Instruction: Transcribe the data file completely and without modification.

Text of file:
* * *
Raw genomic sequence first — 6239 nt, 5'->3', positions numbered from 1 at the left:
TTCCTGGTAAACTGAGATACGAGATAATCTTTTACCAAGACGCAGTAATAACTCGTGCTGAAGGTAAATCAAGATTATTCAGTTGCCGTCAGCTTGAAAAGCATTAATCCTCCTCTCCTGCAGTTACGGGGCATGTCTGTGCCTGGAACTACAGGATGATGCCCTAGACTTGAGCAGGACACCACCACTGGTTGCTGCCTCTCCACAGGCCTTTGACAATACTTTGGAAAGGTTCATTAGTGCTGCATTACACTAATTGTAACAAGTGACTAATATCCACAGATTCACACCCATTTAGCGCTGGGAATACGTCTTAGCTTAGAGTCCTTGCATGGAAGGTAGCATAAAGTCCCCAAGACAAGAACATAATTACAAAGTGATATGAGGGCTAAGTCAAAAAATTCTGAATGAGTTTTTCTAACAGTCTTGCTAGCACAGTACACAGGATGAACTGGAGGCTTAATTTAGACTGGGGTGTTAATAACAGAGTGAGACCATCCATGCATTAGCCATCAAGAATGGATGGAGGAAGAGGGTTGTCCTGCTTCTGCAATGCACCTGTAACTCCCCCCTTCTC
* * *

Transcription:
Raw genomic sequence first — 6239 nt, 5'->3', positions numbered from 1 at the left:
TTCCTGGTAAACTGAGATACGAGATAATCTTTTACCAAGACGCAGTAATAACTCGTGCTGAAGGTAAATCAAGATTATTCAGTTGCCGTCAGCTTGAAAAGCATTAATCCTCCTCTCCTGCAGTTACGGGGCATGTCTGTGCCTGGAACTACAGGATGATGCCCTAGACTTGAGCAGGACACCACCACTGGTTGCTGCCTCTCCACAGGCCTTTGACAATACTTTGGAAAGGTTCATTAGTGCTGCATTACACTAATTGTAACAAGTGACTAATATCCACAGATTCACACCCATTTAGCGCTGGGAATACGTCTTAGCTTAGAGTCCTTGCATGGAAGGTAGCATAAAGTCCCCAAGACAAGAACATAATTACAAAGTGATATGAGGGCTAAGTCAAAAAATTCTGAATGAGTTTTTCTAACAGTCTTGCTAGCACAGTACACAGGATGAACTGGAGGCTTAATTTAGACTGGGGTGTTAATAACAGAGTGAGACCATCCATGCATTAGCCATCAAGAATGGATGGAGGAAGAGGGTTGTCCTGCTTCTGCAATGCACCTGTAACTCCCCCCTTCTC